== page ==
27th Captains’ Forum | Thursday 23rd March 2023


Thursday 23rd March 2023. Once again superyacht captains had their chance to speak at the 27th Captains’ Forum at the Yachting Day run by YCM during the 6th Monaco Ocean Week. The meeting is one of the activities organised by the Captains’ Club which federates 150 captains with the 3000 certificate, working on superyachts flying the YCM flag. It was their chance to exchange views and contribute to the future of yachting on the theme Superyacht Commitment: Management, Leadership & Mentoring.

From recruitment to motivation and above all consideration

“Without good team work we would be powerless,” began explorer Paul Rose. Regardless of the size of yacht, good working conditions are essential, where everything can be done easily, without a hitch, to avoid the slightest problem and guarantee safety of crew and guests. Management and leadership are key behind this micro-society of crew members who have a clearly defined role. “It’s a very interesting model to observe and it would be wise to draw inspiration from it,” he continued.

People have different qualities and will not necessarily act as you expect when you first meet them. But if you take time to get to know them, they can come out of their shell and surprise you. For Marianne Danissen, Director of Yacht Management – Camper & Nicholson, it’s important to “ensure that crew members feel comfortable on board and that their needs are being taken into consideration. All posts are as important as the captain. They’re linked and I wish there was more training to pave the way for more knowledge, sharing and caring as good teamwork gets you better results”.

The Covid 19 crisis has had a big impact on recruitment methods. “Over the last three years, leadership has been a very important topic,” says Laurence Lewis, President of YPI Crew. Panellists drew attention to the need to listen to crew members and above all not to let a situation deteriorate and risk seeing an individual become isolated. Titta Vaisanen, Life after Yachting consultant, highlighted the importance of monitoring a crew’s mental health, “It’s not always easy to go see your captain and say you don’t feel well but it’s necessary”.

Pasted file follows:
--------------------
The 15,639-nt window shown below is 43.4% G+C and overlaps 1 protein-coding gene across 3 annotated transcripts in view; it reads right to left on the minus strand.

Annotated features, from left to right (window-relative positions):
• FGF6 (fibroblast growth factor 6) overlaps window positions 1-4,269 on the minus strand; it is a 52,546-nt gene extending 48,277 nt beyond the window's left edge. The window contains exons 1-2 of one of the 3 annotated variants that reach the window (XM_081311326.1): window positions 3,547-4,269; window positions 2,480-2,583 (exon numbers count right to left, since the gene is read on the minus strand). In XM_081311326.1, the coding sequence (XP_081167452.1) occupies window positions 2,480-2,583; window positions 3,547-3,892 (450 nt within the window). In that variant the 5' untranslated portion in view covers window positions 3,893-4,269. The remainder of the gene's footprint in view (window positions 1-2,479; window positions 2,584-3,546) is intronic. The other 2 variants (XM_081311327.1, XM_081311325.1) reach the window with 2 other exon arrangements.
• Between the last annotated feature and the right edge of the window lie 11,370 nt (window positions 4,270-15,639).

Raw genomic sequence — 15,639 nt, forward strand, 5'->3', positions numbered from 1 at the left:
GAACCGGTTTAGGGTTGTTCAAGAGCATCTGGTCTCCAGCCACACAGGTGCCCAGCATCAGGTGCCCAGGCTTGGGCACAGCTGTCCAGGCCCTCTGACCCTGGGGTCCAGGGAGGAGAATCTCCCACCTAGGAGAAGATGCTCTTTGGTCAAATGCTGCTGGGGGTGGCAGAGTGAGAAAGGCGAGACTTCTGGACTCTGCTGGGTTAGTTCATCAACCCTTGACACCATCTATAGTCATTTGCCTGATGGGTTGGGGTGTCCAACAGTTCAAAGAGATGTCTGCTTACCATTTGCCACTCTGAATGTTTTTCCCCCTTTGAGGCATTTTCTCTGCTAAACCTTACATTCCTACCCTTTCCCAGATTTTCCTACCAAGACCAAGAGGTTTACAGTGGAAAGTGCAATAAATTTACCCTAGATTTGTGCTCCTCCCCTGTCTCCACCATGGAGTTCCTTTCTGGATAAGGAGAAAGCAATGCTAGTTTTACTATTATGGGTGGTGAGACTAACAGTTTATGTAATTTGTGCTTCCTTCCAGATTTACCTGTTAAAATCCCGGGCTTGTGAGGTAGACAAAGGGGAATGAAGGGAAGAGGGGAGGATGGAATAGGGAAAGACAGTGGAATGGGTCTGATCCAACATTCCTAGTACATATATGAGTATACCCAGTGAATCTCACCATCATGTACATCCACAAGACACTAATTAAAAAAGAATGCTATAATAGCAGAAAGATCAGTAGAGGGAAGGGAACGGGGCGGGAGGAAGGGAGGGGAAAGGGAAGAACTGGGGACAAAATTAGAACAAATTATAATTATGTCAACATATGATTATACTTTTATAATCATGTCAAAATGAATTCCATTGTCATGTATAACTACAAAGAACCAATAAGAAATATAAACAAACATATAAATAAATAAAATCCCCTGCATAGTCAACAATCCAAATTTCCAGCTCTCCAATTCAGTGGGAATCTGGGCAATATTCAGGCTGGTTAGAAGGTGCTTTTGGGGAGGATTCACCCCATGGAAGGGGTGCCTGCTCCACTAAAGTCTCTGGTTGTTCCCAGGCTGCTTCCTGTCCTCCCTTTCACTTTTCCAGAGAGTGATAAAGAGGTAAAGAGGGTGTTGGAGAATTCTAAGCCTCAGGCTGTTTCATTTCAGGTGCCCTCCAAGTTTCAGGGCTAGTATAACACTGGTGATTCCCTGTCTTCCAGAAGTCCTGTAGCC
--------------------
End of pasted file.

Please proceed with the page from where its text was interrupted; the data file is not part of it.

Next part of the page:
Values and missions with common objectives

The value of each individual is an indispensable asset to a crew’s collective value and cohesion to ensure its mission is successful. All those who have been on deck can testify to it, how a person grows and develops within a crew and finds support. Being part of a crew is above all a constant means of self-enrichment and fulfilment. “A captain must be a leader focused on how to create the best environment possible to get the best out of their team,” notes Captain Greg Foster James (M/Y Symphony).

Consistency is also key to keeping a crew together for the longest period possible and giving its members the desire to grow with the boat. “Every time someone leaves, training starts all over again. Turnover is not irrelevant,” concedes Captain Chris Andreason, (M/Y Lionheart). Autonomy is also essential according to Captain Jan Rautawaara, (M/Y Tranquility): “I trust my crew. Everyone knows I’m here but I let them get on with it. You have to give them the opportunity to do things and learn. But before you get to that stage you have to be sure of your own abilities”.

A career with a future

“Generally, people start in this industry in their twenties, without much experience but it’s also very good to have profiles with a solid professional career behind them. Everyone comes with their own skills which helps develop the crew,” adds Captain Christophe Guégan, (M/Y Mimtee), “It’s all a question of balance”.  Marketing, technical, service, management, all come with baggage and bring their experience on board. The new generation is invaluable as young people have environmental awareness. “They are interested, asking questions all the time about fuel consumption, products used, how can we save on water, etc.,” added the Captain.

A career at sea should also be an opportunity to grow professionally by creating bridges and training. “It’s a question we all need to ask ourselves if we want to keep crew,” stressed Captain Pieter Ferreira (M/Y Yas). Giving crew time is also important, not considering a person as just a number, so communication is vital.

As part of the collective Monaco, Capital of Advanced Yachting approach, the Captains’ Forum again gave the floor to those with a key role to play in moving the industry forward. All stressed the need to train future recruits, a chance to highlight cutting edge courses dispensed by Yacht Club de Monaco’s La Belle Classe Academy training centre.

Press contacts: Yacht Club de Monaco – Tel: +377 93 10 64 09 – Email: presse@ycm.org